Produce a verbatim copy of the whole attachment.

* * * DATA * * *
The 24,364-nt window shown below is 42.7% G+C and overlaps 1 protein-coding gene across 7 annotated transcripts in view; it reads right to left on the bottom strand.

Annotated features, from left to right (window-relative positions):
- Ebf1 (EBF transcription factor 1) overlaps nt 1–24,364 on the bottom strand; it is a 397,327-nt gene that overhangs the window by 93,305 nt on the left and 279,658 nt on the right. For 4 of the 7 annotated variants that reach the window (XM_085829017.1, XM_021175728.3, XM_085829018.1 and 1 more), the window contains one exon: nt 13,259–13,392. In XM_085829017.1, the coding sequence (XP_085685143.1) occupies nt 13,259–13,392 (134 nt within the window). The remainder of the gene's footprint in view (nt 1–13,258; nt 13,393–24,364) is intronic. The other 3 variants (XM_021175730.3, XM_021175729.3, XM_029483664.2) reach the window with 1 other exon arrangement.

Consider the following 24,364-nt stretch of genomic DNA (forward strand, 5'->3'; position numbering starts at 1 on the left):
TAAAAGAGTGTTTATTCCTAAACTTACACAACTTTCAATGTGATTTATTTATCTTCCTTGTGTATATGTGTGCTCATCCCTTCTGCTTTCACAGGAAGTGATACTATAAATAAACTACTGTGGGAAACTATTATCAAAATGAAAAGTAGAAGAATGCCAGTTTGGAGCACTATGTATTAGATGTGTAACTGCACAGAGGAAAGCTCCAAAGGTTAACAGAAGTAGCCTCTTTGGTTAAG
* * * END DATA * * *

The 24,364-nt window shown below is 42.7% G+C and overlaps 1 protein-coding gene across 7 annotated transcripts in view; it reads right to left on the bottom strand.

Annotated features, from left to right (window-relative positions):
- Ebf1 (EBF transcription factor 1) overlaps nt 1–24,364 on the bottom strand; it is a 397,327-nt gene that overhangs the window by 93,305 nt on the left and 279,658 nt on the right. For 4 of the 7 annotated variants that reach the window (XM_085829017.1, XM_021175728.3, XM_085829018.1 and 1 more), the window contains one exon: nt 13,259–13,392. In XM_085829017.1, the coding sequence (XP_085685143.1) occupies nt 13,259–13,392 (134 nt within the window). The remainder of the gene's footprint in view (nt 1–13,258; nt 13,393–24,364) is intronic. The other 3 variants (XM_021175730.3, XM_021175729.3, XM_029483664.2) reach the window with 1 other exon arrangement.

Consider the following 24,364-nt stretch of genomic DNA (forward strand, 5'->3'; position numbering starts at 1 on the left):
TAAAAGAGTGTTTATTCCTAAACTTACACAACTTTCAATGTGATTTATTTATCTTCCTTGTGTATATGTGTGCTCATCCCTTCTGCTTTCACAGGAAGTGATACTATAAATAAACTACTGTGGGAAACTATTATCAAAATGAAAAGTAGAAGAATGCCAGTTTGGAGCACTATGTATTAGATGTGTAACTGCACAGAGGAAAGCTCCAAAGGTTAACAGAAGTAGCCTCTTTGGTTAAG